For the settlement movement and their leaders in the Government, time is of the essence as they would like to see through legislation with regard to annexation before the US Presidential election in November, especially as Trump's approval ratings are on the decline in the wake of his mishandling of the pandemic.

If this trend continues, there is all likelihood of Democrat Presidential contender Joe Biden winning the US election and assuming charge of the administration in January next year. His administration may take a dim view of the annexation.

The international community has an added responsibility to ensure that Israel does not succeed in its plan to annex the Palestinian territories as envisaged in the much-touted 'Middle East Peace Plan'.

Taking note of the political development in Israel and its possible negative fall out on the Middle East peace process, the UK and the EU joined the UN in speaking against Israeli annexation of the occupied West Bank.

"Annexation of parts of the West Bank would constitute a serious violation of international law, deal a devastating blow to the two-state solution, close the door to a renewal of negotiations and threaten efforts to advance regional peace," UN Middle East envoy Nickolay Mladenov said during a video briefing of the UN Security Council recently.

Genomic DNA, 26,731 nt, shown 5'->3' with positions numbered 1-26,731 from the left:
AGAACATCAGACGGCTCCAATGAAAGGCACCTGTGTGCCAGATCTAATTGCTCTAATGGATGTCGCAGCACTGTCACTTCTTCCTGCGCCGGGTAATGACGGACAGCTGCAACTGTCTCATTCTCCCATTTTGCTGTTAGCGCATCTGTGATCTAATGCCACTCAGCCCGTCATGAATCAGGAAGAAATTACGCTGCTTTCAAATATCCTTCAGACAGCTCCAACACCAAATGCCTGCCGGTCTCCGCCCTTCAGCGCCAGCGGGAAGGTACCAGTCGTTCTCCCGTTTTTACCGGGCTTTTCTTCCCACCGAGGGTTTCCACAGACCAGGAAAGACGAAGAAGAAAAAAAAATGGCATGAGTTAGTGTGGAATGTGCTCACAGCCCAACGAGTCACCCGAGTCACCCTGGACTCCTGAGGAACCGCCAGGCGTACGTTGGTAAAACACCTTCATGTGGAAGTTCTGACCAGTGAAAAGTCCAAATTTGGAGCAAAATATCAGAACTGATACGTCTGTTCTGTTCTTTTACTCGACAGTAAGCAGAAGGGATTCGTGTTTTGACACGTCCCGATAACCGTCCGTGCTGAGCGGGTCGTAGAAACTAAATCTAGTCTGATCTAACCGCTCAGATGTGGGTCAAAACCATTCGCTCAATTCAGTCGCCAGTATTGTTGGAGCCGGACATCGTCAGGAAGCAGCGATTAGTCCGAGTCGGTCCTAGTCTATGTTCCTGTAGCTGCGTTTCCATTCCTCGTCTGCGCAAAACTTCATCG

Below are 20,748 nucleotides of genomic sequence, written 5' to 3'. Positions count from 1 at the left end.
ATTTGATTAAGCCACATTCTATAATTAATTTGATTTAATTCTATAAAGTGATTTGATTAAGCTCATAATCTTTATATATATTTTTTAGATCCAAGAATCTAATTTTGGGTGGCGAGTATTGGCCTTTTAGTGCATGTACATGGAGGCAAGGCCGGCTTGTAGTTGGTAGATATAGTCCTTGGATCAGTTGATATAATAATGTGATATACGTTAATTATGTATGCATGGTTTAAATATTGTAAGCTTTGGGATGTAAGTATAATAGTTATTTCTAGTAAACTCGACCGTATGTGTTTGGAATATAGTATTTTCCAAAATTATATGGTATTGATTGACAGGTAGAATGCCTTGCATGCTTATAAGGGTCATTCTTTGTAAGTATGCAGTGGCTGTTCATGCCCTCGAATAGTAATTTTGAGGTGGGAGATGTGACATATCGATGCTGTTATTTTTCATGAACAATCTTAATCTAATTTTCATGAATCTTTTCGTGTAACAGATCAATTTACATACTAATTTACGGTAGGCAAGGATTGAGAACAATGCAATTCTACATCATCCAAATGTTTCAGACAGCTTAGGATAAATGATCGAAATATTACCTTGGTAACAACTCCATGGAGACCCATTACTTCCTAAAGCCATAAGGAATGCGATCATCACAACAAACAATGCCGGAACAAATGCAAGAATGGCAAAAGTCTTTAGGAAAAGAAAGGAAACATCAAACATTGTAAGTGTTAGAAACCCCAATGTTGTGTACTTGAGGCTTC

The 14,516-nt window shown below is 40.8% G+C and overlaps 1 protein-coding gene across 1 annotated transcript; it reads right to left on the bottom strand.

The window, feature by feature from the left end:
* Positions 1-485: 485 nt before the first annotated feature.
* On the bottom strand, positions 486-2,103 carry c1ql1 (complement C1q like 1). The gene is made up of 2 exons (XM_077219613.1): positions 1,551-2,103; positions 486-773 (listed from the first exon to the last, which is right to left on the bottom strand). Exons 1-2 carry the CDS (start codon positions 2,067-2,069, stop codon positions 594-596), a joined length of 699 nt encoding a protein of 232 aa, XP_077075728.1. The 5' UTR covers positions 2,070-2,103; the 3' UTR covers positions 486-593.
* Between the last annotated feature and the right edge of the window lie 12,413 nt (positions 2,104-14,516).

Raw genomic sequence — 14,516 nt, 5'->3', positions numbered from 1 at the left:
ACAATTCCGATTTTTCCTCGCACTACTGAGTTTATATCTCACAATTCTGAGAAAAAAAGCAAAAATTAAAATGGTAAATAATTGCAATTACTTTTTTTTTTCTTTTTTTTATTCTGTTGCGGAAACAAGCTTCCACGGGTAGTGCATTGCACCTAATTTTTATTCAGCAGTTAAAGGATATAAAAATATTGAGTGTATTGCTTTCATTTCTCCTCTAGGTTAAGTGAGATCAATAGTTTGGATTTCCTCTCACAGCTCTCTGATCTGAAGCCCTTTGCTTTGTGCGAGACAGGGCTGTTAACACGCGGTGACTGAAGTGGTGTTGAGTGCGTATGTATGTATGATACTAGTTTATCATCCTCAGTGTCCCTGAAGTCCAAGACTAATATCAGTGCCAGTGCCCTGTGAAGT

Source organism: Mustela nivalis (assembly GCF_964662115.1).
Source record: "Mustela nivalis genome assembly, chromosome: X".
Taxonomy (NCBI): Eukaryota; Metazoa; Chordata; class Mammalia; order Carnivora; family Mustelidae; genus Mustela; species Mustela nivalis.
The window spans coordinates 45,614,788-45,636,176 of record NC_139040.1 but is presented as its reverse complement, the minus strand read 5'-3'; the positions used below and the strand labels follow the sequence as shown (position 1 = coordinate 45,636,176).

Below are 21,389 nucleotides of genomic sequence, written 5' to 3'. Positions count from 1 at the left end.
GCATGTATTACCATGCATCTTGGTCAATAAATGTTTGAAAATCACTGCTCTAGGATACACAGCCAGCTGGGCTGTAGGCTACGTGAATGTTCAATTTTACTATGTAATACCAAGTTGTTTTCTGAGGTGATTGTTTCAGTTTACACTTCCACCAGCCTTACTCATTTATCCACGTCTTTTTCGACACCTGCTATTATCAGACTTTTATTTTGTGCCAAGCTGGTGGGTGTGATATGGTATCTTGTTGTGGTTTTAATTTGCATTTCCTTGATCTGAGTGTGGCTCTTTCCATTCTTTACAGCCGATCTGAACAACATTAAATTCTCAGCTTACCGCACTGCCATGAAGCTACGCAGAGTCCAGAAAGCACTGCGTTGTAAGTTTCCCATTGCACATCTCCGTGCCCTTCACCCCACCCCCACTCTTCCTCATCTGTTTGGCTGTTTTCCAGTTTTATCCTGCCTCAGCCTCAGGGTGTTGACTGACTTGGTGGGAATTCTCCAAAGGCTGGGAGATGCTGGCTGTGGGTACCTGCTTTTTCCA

The EU foreign policy chief Josep Borrell in a letter to the Security Council ahead of the meeting said "the European Union's position on the `status of the territories occupied by Israel in 1967 remains unchanged…The EU does not recognise Israeli sovereignty over the occupied West Bank."

James Roscoe, the acting UK Deputy Permanent Representative to the UN, spoke against the Israeli government move towards further annexation particularly at a time when the world was struggling with the Coronavirus crisis. "During this fragile period, we call on both parties to avoid any provocative action which might undermine the cooperation that is so critical. This includes incitement, settlement activity, demolitions and settler violence," he told the council.

He said the UK was "deeply concerned by reports that the new Israeli government coalition has reached an agreement which paves the way for annexation of parts of the West Bank",

Making his country's position clear on the issue, he said: "Any unilateral moves towards the annexation of parts of the West Bank by Israel would be damaging to efforts to restart peace negotiations and would be contrary to international law."

The signatories, that also include diplomats and prominent campaigners against antisemitism in the Labour party such as Margaret Hodge, point out that the UK did not hesitate to sanction Russia after the annexation of Crimea, claiming any move in the West Bank would warrant a similar response.